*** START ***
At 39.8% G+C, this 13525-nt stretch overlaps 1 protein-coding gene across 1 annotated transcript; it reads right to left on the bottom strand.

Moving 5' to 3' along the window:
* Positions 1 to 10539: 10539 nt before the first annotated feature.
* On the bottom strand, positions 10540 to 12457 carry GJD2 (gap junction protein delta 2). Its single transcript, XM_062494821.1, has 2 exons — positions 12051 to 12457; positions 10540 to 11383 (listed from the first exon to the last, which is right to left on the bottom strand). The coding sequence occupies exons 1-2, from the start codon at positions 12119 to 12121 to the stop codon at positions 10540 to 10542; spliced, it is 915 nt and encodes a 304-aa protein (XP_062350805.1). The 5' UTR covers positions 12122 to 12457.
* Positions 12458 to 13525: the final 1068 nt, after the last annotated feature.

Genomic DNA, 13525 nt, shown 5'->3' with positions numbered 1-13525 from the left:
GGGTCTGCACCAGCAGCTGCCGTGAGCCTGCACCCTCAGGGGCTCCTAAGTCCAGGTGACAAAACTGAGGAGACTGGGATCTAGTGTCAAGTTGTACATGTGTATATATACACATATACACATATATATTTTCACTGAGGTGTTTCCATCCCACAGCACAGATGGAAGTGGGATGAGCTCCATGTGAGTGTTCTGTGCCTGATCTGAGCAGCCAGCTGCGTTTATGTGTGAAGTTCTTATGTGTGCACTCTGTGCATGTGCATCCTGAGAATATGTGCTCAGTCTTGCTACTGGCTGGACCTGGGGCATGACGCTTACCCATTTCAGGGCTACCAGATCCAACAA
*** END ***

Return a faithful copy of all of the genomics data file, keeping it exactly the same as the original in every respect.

At 39.8% G+C, this 13525-nt stretch overlaps 1 protein-coding gene across 1 annotated transcript; it reads right to left on the bottom strand.

Moving 5' to 3' along the window:
* Positions 1 to 10539: 10539 nt before the first annotated feature.
* On the bottom strand, positions 10540 to 12457 carry GJD2 (gap junction protein delta 2). Its single transcript, XM_062494821.1, has 2 exons — positions 12051 to 12457; positions 10540 to 11383 (listed from the first exon to the last, which is right to left on the bottom strand). The coding sequence occupies exons 1-2, from the start codon at positions 12119 to 12121 to the stop codon at positions 10540 to 10542; spliced, it is 915 nt and encodes a 304-aa protein (XP_062350805.1). The 5' UTR covers positions 12122 to 12457.
* Positions 12458 to 13525: the final 1068 nt, after the last annotated feature.

Genomic DNA, 13525 nt, shown 5'->3' with positions numbered 1-13525 from the left:
GGGTCTGCACCAGCAGCTGCCGTGAGCCTGCACCCTCAGGGGCTCCTAAGTCCAGGTGACAAAACTGAGGAGACTGGGATCTAGTGTCAAGTTGTACATGTGTATATATACACATATACACATATATATTTTCACTGAGGTGTTTCCATCCCACAGCACAGATGGAAGTGGGATGAGCTCCATGTGAGTGTTCTGTGCCTGATCTGAGCAGCCAGCTGCGTTTATGTGTGAAGTTCTTATGTGTGCACTCTGTGCATGTGCATCCTGAGAATATGTGCTCAGTCTTGCTACTGGCTGGACCTGGGGCATGACGCTTACCCATTTCAGGGCTACCAGATCCAACAA